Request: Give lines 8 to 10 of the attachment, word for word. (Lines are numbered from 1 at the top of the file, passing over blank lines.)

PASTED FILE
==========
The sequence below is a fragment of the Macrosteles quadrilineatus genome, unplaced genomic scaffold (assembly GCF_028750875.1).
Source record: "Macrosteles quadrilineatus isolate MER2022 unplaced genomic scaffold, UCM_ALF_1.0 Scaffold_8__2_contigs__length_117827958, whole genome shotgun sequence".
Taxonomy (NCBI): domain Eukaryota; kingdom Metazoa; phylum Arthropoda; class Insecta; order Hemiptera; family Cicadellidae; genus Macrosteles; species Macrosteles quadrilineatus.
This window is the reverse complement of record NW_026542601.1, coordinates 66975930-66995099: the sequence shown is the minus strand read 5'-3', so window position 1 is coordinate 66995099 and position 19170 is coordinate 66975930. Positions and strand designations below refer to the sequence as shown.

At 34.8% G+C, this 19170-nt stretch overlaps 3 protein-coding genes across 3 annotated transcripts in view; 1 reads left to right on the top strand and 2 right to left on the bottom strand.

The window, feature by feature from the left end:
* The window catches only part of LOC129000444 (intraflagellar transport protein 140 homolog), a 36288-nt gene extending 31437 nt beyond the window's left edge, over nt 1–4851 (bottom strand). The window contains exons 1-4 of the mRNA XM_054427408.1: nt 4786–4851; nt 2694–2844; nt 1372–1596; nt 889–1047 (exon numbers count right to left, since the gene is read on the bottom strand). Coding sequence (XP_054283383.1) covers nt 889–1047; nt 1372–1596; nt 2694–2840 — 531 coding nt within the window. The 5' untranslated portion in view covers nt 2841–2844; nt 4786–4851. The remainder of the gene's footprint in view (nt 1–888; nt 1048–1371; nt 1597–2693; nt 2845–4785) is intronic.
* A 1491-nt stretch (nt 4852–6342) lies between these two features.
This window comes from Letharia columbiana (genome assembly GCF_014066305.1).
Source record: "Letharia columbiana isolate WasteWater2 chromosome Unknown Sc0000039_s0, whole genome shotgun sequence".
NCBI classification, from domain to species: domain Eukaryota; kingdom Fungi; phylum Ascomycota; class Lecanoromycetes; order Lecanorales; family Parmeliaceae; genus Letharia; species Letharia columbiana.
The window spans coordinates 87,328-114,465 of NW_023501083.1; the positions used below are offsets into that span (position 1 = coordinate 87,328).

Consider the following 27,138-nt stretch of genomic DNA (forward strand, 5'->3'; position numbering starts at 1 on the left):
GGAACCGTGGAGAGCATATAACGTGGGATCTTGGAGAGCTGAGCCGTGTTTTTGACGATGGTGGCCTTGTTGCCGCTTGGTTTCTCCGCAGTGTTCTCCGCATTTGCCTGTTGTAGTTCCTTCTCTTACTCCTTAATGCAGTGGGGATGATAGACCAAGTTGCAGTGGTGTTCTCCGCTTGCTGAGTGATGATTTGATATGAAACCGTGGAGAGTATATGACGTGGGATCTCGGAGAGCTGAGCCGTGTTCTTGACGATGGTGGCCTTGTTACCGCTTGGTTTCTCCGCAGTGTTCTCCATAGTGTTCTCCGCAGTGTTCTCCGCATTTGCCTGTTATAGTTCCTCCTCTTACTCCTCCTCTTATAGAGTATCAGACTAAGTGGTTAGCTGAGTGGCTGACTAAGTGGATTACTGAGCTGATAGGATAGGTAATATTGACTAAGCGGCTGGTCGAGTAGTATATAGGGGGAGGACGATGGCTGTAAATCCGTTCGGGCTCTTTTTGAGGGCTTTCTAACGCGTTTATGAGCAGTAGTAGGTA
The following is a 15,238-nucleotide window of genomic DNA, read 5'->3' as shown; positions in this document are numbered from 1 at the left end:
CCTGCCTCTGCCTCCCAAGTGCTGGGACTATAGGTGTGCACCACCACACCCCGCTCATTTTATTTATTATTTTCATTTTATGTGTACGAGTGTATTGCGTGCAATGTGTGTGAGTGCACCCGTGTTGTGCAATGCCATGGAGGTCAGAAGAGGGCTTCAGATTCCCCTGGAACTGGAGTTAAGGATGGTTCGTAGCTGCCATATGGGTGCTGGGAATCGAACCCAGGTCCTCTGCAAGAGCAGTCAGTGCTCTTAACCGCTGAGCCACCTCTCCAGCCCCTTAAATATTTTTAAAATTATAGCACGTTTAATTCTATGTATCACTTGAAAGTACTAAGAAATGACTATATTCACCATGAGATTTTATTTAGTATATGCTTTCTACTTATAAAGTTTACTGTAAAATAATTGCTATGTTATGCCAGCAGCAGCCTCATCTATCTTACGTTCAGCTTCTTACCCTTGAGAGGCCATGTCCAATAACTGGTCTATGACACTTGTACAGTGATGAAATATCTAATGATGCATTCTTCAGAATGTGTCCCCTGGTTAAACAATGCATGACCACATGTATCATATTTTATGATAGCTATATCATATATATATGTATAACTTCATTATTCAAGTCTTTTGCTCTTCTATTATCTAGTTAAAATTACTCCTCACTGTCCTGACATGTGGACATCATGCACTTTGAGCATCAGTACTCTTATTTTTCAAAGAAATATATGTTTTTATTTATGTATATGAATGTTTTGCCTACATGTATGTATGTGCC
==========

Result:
* A 1491-nt stretch (nt 4852–6342) lies between these two features.
This window comes from Letharia columbiana (genome assembly GCF_014066305.1).
Source record: "Letharia columbiana isolate WasteWater2 chromosome Unknown Sc0000039_s0, whole genome shotgun sequence".